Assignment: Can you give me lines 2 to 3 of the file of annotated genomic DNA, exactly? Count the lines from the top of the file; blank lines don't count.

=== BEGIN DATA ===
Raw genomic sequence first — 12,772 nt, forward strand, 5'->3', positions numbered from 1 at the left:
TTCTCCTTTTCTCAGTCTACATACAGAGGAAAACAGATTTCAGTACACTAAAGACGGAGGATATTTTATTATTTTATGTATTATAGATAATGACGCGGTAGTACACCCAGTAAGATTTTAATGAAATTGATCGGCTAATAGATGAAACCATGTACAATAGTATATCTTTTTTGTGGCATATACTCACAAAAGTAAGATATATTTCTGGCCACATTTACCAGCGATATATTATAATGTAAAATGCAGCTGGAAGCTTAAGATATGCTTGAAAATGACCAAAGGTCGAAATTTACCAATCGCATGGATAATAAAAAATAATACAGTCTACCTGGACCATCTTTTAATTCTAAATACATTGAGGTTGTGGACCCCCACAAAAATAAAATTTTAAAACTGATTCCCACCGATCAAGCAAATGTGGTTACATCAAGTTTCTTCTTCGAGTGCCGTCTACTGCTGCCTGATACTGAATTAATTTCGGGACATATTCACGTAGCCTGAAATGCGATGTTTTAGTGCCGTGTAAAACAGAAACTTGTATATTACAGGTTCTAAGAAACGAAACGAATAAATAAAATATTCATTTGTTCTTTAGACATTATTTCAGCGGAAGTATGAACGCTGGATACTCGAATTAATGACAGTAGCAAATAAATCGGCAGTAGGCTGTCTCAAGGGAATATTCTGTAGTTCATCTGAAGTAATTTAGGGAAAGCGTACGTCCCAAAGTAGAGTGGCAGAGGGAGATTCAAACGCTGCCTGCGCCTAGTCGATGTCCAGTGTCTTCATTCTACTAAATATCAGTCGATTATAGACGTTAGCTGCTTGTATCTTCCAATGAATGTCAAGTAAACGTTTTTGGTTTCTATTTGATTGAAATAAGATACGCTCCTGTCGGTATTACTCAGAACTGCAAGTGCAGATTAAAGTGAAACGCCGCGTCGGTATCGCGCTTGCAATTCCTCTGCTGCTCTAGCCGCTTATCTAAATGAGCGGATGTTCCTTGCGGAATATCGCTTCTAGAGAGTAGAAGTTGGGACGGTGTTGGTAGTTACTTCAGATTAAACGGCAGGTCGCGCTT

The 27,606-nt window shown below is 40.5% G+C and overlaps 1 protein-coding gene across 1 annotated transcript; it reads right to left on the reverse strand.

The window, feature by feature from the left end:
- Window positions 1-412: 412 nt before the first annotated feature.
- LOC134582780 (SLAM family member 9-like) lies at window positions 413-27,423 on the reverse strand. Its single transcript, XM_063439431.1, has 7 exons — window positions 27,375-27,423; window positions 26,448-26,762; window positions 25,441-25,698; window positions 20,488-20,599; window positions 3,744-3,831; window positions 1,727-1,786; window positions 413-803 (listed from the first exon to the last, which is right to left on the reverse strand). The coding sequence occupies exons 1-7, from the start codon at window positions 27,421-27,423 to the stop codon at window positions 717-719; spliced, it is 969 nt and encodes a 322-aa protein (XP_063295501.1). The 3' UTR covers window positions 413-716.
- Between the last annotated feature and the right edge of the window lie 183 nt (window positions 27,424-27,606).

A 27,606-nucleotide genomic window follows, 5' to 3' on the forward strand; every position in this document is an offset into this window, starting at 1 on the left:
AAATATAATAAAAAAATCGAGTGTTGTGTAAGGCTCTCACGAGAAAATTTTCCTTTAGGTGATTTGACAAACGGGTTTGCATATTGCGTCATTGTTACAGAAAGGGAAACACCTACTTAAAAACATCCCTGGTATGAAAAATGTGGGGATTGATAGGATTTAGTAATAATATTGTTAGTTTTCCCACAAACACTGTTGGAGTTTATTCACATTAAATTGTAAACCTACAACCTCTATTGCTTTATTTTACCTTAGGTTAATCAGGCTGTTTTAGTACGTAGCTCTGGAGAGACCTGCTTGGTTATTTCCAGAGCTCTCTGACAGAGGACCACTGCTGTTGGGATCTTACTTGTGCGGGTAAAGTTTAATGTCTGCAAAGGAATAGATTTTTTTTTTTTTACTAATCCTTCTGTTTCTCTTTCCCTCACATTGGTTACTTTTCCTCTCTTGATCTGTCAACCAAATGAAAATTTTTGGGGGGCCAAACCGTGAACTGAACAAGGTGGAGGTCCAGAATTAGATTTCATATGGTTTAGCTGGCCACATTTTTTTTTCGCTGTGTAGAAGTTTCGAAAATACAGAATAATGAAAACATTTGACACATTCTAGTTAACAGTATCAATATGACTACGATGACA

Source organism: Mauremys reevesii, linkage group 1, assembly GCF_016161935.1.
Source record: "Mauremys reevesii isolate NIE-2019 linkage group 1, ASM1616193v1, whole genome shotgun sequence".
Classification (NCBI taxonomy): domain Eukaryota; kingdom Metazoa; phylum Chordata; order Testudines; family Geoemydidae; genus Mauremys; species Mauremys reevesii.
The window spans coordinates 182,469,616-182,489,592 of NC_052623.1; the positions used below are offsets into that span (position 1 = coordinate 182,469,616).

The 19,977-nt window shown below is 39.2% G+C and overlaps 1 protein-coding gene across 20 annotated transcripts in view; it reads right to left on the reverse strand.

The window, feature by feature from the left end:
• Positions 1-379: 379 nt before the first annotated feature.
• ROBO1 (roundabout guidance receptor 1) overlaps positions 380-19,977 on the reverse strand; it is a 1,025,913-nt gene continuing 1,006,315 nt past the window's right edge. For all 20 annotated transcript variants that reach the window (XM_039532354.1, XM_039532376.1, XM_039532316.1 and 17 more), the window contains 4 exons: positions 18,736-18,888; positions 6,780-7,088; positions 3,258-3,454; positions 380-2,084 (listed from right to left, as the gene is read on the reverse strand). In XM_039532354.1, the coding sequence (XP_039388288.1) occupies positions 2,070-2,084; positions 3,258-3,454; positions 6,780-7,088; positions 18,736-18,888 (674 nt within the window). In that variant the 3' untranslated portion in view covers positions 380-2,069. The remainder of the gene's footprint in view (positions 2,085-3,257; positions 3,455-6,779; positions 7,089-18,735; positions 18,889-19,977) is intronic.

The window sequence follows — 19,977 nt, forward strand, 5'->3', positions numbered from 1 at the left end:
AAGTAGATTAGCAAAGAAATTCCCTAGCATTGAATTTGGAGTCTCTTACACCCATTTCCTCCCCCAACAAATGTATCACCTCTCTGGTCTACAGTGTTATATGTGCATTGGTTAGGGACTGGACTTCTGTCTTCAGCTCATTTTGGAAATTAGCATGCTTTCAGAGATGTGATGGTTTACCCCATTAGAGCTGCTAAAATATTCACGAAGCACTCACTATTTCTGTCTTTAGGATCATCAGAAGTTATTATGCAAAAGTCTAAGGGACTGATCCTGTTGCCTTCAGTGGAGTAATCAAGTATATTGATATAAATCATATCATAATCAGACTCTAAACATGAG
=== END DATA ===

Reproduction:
TTCTCCTTTTCTCAGTCTACATACAGAGGAAAACAGATTTCAGTACACTAAAGACGGAGGATATTTTATTATTTTATGTATTATAGATAATGACGCGGTAGTACACCCAGTAAGATTTTAATGAAATTGATCGGCTAATAGATGAAACCATGTACAATAGTATATCTTTTTTGTGGCATATACTCACAAAAGTAAGATATATTTCTGGCCACATTTACCAGCGATATATTATAATGTAAAATGCAGCTGGAAGCTTAAGATATGCTTGAAAATGACCAAAGGTCGAAATTTACCAATCGCATGGATAATAAAAAATAATACAGTCTACCTGGACCATCTTTTAATTCTAAATACATTGAGGTTGTGGACCCCCACAAAAATAAAATTTTAAAACTGATTCCCACCGATCAAGCAAATGTGGTTACATCAAGTTTCTTCTTCGAGTGCCGTCTACTGCTGCCTGATACTGAATTAATTTCGGGACATATTCACGTAGCCTGAAATGCGATGTTTTAGTGCCGTGTAAAACAGAAACTTGTATATTACAGGTTCTAAGAAACGAAACGAATAAATAAAATATTCATTTGTTCTTTAGACATTATTTCAGCGGAAGTATGAACGCTGGATACTCGAATTAATGACAGTAGCAAATAAATCGGCAGTAGGCTGTCTCAAGGGAATATTCTGTAGTTCATCTGAAGTAATTTAGGGAAAGCGTACGTCCCAAAGTAGAGTGGCAGAGGGAGATTCAAACGCTGCCTGCGCCTAGTCGATGTCCAGTGTCTTCATTCTACTAAATATCAGTCGATTATAGACGTTAGCTGCTTGTATCTTCCAATGAATGTCAAGTAAACGTTTTTGGTTTCTATTTGATTGAAATAAGATACGCTCCTGTCGGTATTACTCAGAACTGCAAGTGCAGATTAAAGTGAAACGCCGCGTCGGTATCGCGCTTGCAATTCCTCTGCTGCTCTAGCCGCTTATCTAAATGAGCGGATGTTCCTTGCGGAATATCGCTTCTAGAGAGTAGAAGTTGGGACGGTGTTGGTAGTTACTTCAGATTAAACGGCAGGTCGCGCTT

The 27,606-nt window shown below is 40.5% G+C and overlaps 1 protein-coding gene across 1 annotated transcript; it reads right to left on the reverse strand.